Highlights from the 2012 Parent-Child Home Program National Conference

The Parent-Child Home Program held its annual conference at the Long Island Marriott Hotel, located in Uniondale, New York, on May 21-22, 2012. With roughly 150 people in attendance, the conference was open to all PCHP Home Visitors, Coordinators, and supervisors, along with people interested in starting new sites, other early childhood professionals, and funders. The event included speakers, workshops, and forums that touched on subjects ranging from early brain development to essential school readiness skills to hands-on art activities that promote early literacy. Stacey A. Washington, a Home Visitor from the Charleston County (SC) School District, said that she “had a wonderful time and the information was in abundance.”

The conference opened with keynote speaker Dipesh Navsaria, MPH, MSLIS, MD, who spoke on the topic, “Books Build Better Brains: Literacy as the Key to School Readiness.” Dr. Navsaria emphasized how literacy is the fundamental skill for learning and, without an early exposure to books, children could lose the skills needed for success in school. To support this claim, Dr. Navsaria introduced the audience to principles of early brain and child development from the medical perspective, with a focus on the central place that literacy holds in developmental health. One audience member exclaimed that she “absolutely loved Dr. Dipesh Navsaria and wish more pediatricians were as interested [in early childhood literacy] as he!”

Other programs that participants found useful were workshops that emphasized the Home Visitor-parent relationship. Two workshops that addressed this were “Barriers and Strategies to the Successful Engagement of Parenting Teens” and “Together to Kindergarten.” In the first workshop, participants discussed different ways to engage teen parents and the different goals they may have in comparison to adult parents. In “Together to Kindergarten” participants learned about different ways to engage immigrant parents in the American educational system and activities that would help them feel included in their new community. “Maria Isabel Martinez [the leader of the workshop] was fantastic! She was knowledgeable, fun, interactive and a pleasure to hear,” said one workshop participant.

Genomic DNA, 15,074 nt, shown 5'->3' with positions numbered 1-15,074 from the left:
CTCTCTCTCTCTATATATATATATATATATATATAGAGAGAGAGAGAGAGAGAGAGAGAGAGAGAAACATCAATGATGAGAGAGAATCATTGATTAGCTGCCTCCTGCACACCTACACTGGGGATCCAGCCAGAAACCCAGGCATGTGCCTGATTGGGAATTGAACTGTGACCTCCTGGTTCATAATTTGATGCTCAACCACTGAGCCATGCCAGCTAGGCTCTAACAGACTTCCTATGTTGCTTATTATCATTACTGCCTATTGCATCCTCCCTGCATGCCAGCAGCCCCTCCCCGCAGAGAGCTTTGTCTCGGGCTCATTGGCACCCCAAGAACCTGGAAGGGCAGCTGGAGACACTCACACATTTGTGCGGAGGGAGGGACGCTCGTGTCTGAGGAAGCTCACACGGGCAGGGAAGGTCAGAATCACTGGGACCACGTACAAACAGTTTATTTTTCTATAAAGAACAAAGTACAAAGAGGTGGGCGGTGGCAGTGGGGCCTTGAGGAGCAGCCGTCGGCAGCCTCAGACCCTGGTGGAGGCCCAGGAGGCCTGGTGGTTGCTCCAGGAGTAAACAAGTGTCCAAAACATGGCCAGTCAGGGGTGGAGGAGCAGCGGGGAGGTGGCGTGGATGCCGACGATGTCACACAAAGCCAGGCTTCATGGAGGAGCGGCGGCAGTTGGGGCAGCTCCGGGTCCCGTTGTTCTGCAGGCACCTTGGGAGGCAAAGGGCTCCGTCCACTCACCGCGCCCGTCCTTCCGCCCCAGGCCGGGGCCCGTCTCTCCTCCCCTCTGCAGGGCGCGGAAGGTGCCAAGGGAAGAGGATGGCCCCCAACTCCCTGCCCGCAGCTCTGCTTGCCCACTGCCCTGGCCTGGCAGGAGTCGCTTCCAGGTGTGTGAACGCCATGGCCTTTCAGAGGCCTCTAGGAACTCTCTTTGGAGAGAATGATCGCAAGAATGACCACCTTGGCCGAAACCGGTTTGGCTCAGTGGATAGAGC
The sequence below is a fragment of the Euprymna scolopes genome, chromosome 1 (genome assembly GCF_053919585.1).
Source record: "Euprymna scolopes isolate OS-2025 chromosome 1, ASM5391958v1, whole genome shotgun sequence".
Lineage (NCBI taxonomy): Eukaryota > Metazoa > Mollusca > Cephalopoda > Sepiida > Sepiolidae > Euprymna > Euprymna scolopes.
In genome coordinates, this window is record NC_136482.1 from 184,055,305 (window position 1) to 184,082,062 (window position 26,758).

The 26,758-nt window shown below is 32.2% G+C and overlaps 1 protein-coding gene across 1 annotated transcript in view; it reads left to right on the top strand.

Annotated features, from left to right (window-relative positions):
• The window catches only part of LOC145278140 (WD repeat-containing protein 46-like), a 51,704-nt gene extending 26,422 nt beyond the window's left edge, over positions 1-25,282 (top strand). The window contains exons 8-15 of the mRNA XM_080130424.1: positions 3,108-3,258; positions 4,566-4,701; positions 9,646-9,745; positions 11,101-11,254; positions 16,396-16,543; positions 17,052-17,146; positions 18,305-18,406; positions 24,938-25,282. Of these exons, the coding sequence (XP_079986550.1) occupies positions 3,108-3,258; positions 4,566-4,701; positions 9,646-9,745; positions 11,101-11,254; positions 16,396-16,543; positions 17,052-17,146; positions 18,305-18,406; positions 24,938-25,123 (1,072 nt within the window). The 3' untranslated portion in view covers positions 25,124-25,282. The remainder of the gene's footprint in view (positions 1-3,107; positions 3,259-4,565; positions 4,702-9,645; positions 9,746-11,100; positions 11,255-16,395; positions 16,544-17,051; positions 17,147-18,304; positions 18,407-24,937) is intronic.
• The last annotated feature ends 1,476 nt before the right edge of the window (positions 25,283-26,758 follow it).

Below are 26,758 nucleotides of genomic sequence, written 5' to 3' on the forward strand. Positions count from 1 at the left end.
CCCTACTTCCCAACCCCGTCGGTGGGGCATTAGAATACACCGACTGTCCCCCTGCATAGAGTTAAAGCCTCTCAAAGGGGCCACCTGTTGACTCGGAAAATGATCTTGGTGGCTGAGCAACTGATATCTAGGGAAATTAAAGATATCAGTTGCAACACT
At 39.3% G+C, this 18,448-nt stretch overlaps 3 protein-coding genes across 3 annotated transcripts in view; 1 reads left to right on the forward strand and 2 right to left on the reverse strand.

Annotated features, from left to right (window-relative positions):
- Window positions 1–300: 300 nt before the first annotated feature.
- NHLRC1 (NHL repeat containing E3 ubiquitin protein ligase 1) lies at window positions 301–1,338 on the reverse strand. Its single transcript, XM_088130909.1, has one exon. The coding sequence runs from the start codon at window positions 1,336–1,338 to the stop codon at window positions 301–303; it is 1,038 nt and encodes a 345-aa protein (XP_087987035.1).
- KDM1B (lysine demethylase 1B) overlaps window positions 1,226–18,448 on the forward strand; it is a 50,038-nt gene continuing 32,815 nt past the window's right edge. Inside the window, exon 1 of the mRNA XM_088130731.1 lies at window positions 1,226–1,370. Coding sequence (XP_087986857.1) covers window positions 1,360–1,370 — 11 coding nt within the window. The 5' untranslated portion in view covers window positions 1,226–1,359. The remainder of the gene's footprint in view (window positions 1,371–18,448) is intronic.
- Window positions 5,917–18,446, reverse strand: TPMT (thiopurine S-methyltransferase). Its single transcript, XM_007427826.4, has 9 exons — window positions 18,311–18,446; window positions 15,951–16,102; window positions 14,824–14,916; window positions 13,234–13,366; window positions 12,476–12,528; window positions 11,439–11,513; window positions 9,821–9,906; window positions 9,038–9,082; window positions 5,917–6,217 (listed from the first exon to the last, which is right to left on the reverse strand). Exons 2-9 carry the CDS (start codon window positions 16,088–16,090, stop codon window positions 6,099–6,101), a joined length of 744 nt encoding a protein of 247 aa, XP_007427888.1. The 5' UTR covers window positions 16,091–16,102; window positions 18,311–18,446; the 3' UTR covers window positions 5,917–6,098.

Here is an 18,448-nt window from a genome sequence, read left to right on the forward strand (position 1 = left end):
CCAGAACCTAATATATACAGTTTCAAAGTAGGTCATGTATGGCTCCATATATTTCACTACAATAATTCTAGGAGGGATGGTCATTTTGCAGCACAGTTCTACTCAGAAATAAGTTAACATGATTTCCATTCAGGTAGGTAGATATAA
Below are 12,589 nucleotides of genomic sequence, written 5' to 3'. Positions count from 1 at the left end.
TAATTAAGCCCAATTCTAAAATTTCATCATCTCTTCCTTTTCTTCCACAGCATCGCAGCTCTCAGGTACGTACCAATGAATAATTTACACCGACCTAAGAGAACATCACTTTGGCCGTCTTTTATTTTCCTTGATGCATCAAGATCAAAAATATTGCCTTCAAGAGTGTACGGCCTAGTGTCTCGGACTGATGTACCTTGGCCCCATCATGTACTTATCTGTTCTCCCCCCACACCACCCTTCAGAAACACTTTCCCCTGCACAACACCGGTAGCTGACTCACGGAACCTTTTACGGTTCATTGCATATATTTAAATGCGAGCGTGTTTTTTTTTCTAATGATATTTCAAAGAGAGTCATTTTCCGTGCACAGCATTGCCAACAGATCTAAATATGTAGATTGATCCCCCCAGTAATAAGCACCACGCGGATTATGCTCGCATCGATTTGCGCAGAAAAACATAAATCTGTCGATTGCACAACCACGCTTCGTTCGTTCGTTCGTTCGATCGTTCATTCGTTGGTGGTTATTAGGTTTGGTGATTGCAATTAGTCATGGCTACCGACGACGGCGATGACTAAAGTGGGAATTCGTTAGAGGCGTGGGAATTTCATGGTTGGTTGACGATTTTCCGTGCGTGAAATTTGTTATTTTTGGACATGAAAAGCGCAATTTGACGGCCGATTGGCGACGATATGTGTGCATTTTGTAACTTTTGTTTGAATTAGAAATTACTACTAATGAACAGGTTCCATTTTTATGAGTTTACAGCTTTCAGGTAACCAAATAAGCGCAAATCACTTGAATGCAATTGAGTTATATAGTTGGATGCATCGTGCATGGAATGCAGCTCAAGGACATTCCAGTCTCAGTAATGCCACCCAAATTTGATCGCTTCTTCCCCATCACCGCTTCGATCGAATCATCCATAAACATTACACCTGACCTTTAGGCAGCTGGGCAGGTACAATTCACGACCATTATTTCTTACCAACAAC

The conference also featured hands-on workshops such as “Process-Driven Art for the Young Child” and “Develop Comprehension through Making Board Books.” The hands-on sessions allowed participants to experience for themselves the skills these activities would develop in young children. For example, in “Process-Driven Art for the Young Child” Home Visitors and Coordinators learned the difference between process -driven art and product -driven art and which art activities were developmentally appropriate for PCHP home visits.

The goal of the conference is to provide both theoretical and practical information that can be applied to home visiting field practice. Overall, participant feedback indicated that this goal was achieved and those that attended felt re-energized. As one participant exclaimed, “The keynote speakers wowed us! [The conference] was amazing, and I am leaving very motivated.”

Coordinators learn how Blankslate Board Books can be integrated into home visits (left) and show off some of their literary creations (right).
Michele Morrison announces the winner of a Flip camera door prize (left) and participants look for new books and prizes to bring home for their own students at the market (right).